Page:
“Some Kind of Life to Which We Are Called of God:” The Puritan Doctrine of Vocation -- By: Leland Ryken
SBJT 22:1 (Spring 2018) p. 45
“Some Kind of Life to Which We Are Called of God:” The Puritan Doctrine of Vocation
Leland Ryken is the Emeritus Professor of English at Wheaton College, where he taught English for fifty years. He earned his PhD from the University of Oregon. Dr. Ryken has published over fifty books, including one on the Puritans and two on work and leisure in Christian perspective.
The occasion for this essay and its companions is the five-hundredth anniversary of Martin Luther’s act of nailing a piece of paper to the door of the Castle Church in Wittenburg. The contemporary context within which we consider our topic of vocation is the explosion of interest among Christians on the topics of work and vocation. No one could have predicted twenty years ago that this would become the next growth industry among evangelicals. The question I will consider is whether a historical inquiry into the Reformation era has anything to add to the conversation beyond what is already on the table. We will see that it does.
My discussion in this essay will be guided by two overriding questions:
1) How did the Puritans reform thinking about vocation in their own day?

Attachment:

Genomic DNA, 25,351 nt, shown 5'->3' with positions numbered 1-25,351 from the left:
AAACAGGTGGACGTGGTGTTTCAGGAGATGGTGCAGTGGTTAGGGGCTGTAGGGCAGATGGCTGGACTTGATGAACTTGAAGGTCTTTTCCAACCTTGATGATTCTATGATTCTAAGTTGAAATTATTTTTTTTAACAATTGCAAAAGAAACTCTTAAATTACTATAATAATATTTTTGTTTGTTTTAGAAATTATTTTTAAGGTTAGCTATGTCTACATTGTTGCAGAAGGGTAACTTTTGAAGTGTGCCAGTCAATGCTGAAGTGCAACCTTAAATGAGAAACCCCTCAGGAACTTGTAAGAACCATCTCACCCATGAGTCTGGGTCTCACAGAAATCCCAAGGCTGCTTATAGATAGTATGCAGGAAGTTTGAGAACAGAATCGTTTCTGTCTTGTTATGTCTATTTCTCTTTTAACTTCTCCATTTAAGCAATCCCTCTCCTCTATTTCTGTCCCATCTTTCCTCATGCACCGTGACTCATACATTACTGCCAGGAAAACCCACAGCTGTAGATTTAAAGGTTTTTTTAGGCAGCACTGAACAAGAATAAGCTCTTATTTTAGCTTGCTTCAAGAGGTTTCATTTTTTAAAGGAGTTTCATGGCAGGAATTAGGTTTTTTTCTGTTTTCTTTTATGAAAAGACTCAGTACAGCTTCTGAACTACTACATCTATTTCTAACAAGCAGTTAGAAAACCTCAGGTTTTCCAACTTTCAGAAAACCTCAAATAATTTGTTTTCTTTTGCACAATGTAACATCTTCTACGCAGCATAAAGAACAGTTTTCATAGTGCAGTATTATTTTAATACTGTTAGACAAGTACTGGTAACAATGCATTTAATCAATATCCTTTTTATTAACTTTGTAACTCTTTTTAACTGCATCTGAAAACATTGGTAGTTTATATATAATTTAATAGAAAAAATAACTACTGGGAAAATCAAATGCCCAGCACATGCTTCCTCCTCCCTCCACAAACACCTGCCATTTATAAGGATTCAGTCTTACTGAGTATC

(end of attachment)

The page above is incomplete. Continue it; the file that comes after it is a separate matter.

2) How can the Puritans reform thinking about vocation in our day? As I pursue these two questions, I will consider four subordinate questions, to be posed individually as my essay unfolds.
My first question is this: if the Continental Reformers and Puritans reformed attitudes toward vocation in their own day, exactly what attitudes existed that required reformation? In 1958 a German scholar named Karl
SBJT 22:1 (Spring 2018) p. 46
Holl published a copiously researched article entitled “The History of the Word Vocation,” and because it contains such a wealth of references to primary sources, I am going to base the following sketch largely on this article.1 According to Holl, the medieval Catholic institution of monasticism wrote the pre-Reformation chapter in the history of the concept of vocation. It is true that there was something even older than monasticism that bears on the subject, namely, NT references to call and calling, based on the Greek word klesis. With the exception of three verses in 1 Corinthians 7 (vv. 17, 20, and 24), all of these references are a call to conversion and discipleship. The NT applies this call to everyone universally and to believers supremely.
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